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U.S. medic loses eye, suffers other severe injuries while volunteering in Ukraine

Santa Ana Police Officer Scott Caceres is raising funds to help his friend Giovanni Roman with medical expenses


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By Hanna Lykke
The Orange County Register

GARDEN GROVE, Calif. — Just over a week ago, a 28-year-old Garden Grove veteran was sitting inside a Humvee in Ukraine when what was likely a Russian rocket struck the vehicle, according to his former colleague and friend Scott Caceres.

Giovanni Roman had been in the country since December to work as a volunteer combat medic alongside the Ukrainians. He survived the initial impact, but lost his right eye and sustained other severe injuries, including extensive head trauma, Caceres said.

Roman has already undergone one surgery but is facing poor-quality medical care, he added. In the meantime, he sits at a Ukrainian hospital awaiting care while Caceres and others scramble from afar to get him home.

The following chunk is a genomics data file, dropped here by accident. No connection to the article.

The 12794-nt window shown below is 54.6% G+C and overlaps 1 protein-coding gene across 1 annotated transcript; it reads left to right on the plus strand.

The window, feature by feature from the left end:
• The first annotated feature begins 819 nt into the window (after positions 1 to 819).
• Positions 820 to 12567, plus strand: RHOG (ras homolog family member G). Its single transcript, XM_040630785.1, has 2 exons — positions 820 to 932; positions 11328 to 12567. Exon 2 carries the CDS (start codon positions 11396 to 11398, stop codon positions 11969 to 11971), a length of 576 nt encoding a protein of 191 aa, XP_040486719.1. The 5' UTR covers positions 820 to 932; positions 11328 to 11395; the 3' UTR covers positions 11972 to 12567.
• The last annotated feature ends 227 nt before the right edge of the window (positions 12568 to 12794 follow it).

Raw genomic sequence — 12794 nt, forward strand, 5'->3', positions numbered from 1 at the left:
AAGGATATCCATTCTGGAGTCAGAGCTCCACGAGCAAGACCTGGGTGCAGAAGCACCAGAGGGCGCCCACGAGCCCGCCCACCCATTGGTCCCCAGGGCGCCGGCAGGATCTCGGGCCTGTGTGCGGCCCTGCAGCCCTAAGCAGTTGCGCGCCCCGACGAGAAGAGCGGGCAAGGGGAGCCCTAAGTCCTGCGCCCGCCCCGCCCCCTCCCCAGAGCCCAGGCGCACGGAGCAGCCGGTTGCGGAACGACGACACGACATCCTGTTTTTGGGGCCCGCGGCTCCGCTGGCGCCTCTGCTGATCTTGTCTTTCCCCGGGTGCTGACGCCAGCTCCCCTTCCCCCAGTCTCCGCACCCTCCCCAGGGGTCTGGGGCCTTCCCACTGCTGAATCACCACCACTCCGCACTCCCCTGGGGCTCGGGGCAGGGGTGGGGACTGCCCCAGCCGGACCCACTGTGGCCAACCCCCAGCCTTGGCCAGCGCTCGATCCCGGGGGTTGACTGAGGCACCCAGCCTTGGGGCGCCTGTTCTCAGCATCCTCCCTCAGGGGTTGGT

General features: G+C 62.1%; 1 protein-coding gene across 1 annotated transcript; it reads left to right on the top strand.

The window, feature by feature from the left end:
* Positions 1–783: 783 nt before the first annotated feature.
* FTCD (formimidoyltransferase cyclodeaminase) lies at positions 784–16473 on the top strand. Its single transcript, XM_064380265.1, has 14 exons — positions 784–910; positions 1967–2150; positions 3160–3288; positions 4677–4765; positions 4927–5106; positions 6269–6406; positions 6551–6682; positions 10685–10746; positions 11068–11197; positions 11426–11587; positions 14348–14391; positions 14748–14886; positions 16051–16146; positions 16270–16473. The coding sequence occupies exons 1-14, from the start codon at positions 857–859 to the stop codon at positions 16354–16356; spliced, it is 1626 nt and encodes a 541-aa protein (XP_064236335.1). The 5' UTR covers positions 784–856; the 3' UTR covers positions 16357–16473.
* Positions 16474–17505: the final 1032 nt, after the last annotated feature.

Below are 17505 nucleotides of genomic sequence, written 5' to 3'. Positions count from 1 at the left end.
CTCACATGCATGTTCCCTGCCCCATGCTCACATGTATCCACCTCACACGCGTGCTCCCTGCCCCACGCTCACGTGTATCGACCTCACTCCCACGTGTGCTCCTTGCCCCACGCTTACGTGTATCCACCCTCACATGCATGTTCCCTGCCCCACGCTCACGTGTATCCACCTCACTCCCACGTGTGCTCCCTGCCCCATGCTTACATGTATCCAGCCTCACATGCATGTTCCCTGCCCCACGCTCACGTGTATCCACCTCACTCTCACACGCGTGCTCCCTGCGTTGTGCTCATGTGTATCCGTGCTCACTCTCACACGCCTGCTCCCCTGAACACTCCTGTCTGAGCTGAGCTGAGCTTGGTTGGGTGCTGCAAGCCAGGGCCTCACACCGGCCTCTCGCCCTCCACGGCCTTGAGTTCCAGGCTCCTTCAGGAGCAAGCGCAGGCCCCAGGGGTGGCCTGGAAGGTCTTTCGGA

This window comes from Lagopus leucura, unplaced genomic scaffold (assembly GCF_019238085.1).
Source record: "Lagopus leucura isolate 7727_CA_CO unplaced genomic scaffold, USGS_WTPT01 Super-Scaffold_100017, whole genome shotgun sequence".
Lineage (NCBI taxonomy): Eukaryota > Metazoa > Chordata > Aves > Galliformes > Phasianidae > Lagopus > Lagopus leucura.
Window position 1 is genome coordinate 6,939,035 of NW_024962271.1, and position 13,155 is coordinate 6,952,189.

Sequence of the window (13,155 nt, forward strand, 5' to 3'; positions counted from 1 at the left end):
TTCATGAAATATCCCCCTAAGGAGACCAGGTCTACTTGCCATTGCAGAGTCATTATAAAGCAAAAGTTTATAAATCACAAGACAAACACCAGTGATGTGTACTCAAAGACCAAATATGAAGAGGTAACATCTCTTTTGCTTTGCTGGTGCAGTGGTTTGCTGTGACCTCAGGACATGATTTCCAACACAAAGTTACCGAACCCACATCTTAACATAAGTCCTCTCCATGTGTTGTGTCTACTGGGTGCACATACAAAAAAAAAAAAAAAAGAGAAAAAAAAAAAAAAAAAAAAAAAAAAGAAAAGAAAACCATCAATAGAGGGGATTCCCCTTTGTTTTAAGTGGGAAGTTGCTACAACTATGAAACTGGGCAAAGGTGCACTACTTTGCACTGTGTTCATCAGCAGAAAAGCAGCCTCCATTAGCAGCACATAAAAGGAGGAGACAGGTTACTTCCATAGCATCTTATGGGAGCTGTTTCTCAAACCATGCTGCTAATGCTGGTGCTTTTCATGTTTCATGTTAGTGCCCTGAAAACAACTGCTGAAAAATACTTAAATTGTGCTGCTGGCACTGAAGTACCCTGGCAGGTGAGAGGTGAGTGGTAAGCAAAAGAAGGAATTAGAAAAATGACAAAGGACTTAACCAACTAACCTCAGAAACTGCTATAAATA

Caceres, a Santa Ana police officer, said he’s known Roman for nearly a decade and was his emergency contact while in Ukraine.

“I met Giovanni seven years ago and he convinced me to join the Marine Corps. We served in Japan together for a year,” Caceres said.

After the Marines, Roman, who was born and raised in Santa Ana, worked as an emergency room technician at local hospitals, including Kaiser Permanente in Irvine.

Roman had joined the U.S. Navy on contract when Russia’s war on Ukraine began a year ago and ultimately decided to leave the Navy in order to serve as a volunteer in the embattled country, Caceres explained. Before arriving in December, Roman had also made a short month-long trip in mid-2022, also serving as a combat medic.

Caceres said Roman aspires to serve as a firefighter or policeman and was “well-known for helping others” while in the Marines.

A Go Fund Me was started Tuesday for Roman that aims to raise funds for medical care and his transport back to the U.S.


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